Grace of Monaco


Dir: Olivier Dahan  Wri: Arash Amel  Pro: Arash Amel, Pierre-Ange Le Pogam  Ed: Oliver Gajen  DOP: Eric Gautier  CAST: Nicole Kidman, Tim Roth, Frank Langella, Derek Jacobi

This preposterous, mind-numbingly boring account of the role Grace Kelly had in ensuring that Charles de Gaulle didn’t introduce taxes into Monaco arrives here in the wake of a deserved critical mauling at Cannes. Sadly, recalling Diana, the awfulness of the picture does not allow for fun, ironic enjoyment. Like that wretched film from last year, so bad it’s good this film definitely isn’t.

While an exploration of Grace Kelly in itself could have been interesting, the focus of how she nobly gave up her acting career so as to help her husband Prince Rainier III (Roth) protect all the poor princes of Monaco from having to pay taxes manages to be both jaw-droppingly misguided and also rigorously uninteresting. Why the filmmakers thought that this storyline would be of any interest to anybody and quite how they felt this alleged aspect of Kelly’s life as something noble and to be admired is so thoroughly beyond comprehension that one is left in a simply numb state. That the premise of a supposedly life-affirming biopic could be so misjudged would be offensive if it wasn’t so utterly stupid. This juxtaposition of bad politics and profound boredom is quite the achievement for director Olivier Dahan, who also made the over-rated Edith Piaf bio, La Vie en Rose.

The acting is largely unremarkable but not the type of terrible that could provoke any type of unintentional hilarity. Kidman, though definitely miscast, brings a dreary functionality to her Kelly. Tim Roth scowls, smokes and sighs his way through the film but he certainly avoids any accusations of campiness. In fact it appears that such is the low key nature of his performance that he’s hoping that if he just keeps his head down and doesn’t draw attention to himself people might forget he was ever in the film. I suspect Roth needn’t worry too much as it is unlikely that any viewers will be wanting to remember this mess once they are through enduring it.

At least Derek Jacobi seems to be having some fun, camping proceedings up a bit as a Count who – in one, of many, ludicrous sequences – goes about teaching Grace the correct ways to behave in Monaco. Generally, one is left feeling sympathy for talented performers such as Kidman and Roth being lumbered with such insipid material. The technical aspects of the film are for the most part equally nothing to write home about. The only genuinely good thing on show here is Eric Gautier’s lush, colourful cinematography.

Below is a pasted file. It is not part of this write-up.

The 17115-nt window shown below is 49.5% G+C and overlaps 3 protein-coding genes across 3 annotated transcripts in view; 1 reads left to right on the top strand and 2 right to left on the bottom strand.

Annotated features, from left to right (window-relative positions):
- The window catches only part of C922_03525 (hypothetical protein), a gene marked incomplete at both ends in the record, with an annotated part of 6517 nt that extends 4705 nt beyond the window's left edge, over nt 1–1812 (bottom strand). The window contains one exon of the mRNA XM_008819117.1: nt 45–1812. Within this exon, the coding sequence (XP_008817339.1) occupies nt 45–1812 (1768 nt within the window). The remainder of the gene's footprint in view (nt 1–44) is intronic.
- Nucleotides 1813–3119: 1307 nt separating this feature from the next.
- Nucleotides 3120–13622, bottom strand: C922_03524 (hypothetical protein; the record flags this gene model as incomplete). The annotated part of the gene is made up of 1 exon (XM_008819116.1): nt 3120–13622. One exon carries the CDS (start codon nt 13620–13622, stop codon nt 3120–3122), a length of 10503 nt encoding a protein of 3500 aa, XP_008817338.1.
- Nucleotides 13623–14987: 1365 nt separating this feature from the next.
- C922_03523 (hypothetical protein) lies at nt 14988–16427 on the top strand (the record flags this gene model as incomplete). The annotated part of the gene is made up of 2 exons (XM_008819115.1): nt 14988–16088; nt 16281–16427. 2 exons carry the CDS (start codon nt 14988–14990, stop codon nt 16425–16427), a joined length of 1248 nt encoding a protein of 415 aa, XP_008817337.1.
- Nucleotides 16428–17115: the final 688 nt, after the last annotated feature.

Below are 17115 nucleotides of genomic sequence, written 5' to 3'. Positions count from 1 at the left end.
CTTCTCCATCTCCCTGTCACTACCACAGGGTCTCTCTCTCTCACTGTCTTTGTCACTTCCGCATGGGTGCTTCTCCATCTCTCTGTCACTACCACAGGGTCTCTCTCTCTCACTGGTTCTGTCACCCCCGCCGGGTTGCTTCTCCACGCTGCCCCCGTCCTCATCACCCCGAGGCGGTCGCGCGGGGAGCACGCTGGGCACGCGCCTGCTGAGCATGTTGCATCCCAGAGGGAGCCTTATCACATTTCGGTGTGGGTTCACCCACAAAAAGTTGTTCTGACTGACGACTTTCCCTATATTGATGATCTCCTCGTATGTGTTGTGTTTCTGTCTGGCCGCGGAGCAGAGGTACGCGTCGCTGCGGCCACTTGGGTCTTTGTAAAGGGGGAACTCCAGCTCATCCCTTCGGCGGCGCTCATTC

Dahan himself appears bored at times. He takes to shaking the camera violently into the eyeballs and nostrils of Kidman in a few bizarre moments which, though unlikely to be confused with Jonathan Glazer’s lengthy Kidman close-up in Birth, do account for the closest thing to directorial inspiration one will encounter in this moronic film.


David Prendeville

16 (See IFCO for details)
115 mins

Grace of Monaco is released on 6th May 2014

Grace of Monaco – Official Website


Cinema Review: Broken

DIR: Rufus NorrisWRI: Mark O’Rowe • PRO: Tally Garner, Bill Kenwright, Dixie Linder, Nick Marston   DOP: Rob Hardy   ED: Victoria Boydell  DES: Kave Quinn Cast: Tim Roth, Cillian Murphy, Rory Kinnear


Family drama piece Broken once again teams Irish screenwriter Mark O’ Rowe up with Cillian Murphy, who previously worked together on Intermission and Perrier’s Bounty. Although some of the humour of these past films is seen in Broken, Mark O’ Rowe’s talents as a drama screenwriter are really brought to the fore through this excellently told heart breaking story.

Broken is the story of a young girl, Skunk, who lives with her father and brother in a North London suburb. Young Skunk’s life changes after she witnesses a violent altercation in the safety of her residential street. This incident is the catalyst in the interlinking stories of three families who are dramatically affected by the repercussions of the event. We are weaved through their stories with O’ Rowe’s beautifully and wittily written script. He allows our sympathies to fall on each and every person in the film, who have all been affected by the different paths their lives have taken.

The performances of Murphy as Skunk’s teacher and her au pair’s boyfriend, Tim Roth as her father and Rory Kinnear as a volatile single father are subtle, real and sympathetic. However, it is the stand out performance of the young Skunk (Eloise Laurence) that grabs us by the heart strings and pulls us in. She gives a natural performance which we rarely see at such a young age and this holds the whole film together; which is impressive considering the other excellent performances seen from her more experienced colleagues.

Broken, which had its Irish premiere on the first night of the recent JDIFF festival, set a very high standard for the excellent run of films shown this year. Overall, the cast, including the other young actors, come together to deliver a thought-provoking and memorable film; where every person in it is in some way broken.

Ailbhe O’ Reilly

15A (see IFCO website for details)

Broken is released on 8th March 2013


Cinema Review: Arbitrage


DIR/WRI: Nicholas Jarecki • PRO: Laura Bickford,
Robert Salerno, Kevin Turen, Justin Nappi  DOP: Yorick Le Saux  ED:
Douglas Crise  DES: Beth Mickle  Cast: Richard Gere, Susan Sarandon, Tim
Roth, Brit Marling, Nate Parker, Bruce Altman

As we look back over the past 12 months at some of the worst comedies
that have graced our cinema screens, there are two films that will
feature quite prominently. The Adam Sandler vehicle That’s My Boy and
the star-laden Movie 43 were widely panned by critics and audiences,
with the latter in particular sparking much debate about the
involvement of so many A-List performers in what was a seemingly
torturous experience for all concerned.

Theories have abounded as to how exactly the producers of Movie 43
(and indeed That’s My Boy) managed to secure the services of some many
talented actors and actresses, although Peter Farrelly’s explanation
that the participants of the former were ‘guilted to death’ is
probably the most plausible.

A-Listers appearing in films that seems well below their usual
standards is nothing new, however, and it is often suggested that they